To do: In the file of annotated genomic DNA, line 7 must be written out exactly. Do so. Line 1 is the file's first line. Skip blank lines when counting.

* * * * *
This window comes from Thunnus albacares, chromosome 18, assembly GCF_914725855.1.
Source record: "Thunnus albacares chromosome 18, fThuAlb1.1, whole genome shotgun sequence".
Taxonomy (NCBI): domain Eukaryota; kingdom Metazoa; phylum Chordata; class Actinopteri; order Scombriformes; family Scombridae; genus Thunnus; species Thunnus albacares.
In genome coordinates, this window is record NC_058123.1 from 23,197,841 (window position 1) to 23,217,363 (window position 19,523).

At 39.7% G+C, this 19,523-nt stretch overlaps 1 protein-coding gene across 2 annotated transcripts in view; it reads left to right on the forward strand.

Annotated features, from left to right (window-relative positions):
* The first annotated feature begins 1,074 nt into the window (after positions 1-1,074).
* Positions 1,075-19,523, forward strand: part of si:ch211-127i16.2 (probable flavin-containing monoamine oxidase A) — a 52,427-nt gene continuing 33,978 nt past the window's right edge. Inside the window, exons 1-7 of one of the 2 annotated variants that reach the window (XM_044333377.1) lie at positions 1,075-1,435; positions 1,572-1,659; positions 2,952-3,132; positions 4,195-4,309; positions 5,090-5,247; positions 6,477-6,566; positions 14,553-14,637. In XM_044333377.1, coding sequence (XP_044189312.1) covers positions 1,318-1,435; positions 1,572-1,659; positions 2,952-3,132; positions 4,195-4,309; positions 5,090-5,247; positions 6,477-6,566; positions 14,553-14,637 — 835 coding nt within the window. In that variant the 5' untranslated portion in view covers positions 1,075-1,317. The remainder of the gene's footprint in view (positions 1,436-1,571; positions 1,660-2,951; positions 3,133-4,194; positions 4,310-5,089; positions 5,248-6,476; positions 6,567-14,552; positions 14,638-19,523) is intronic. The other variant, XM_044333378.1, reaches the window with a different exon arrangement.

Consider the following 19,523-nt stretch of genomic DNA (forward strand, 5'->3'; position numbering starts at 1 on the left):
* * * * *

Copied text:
* The first annotated feature begins 1,074 nt into the window (after positions 1-1,074).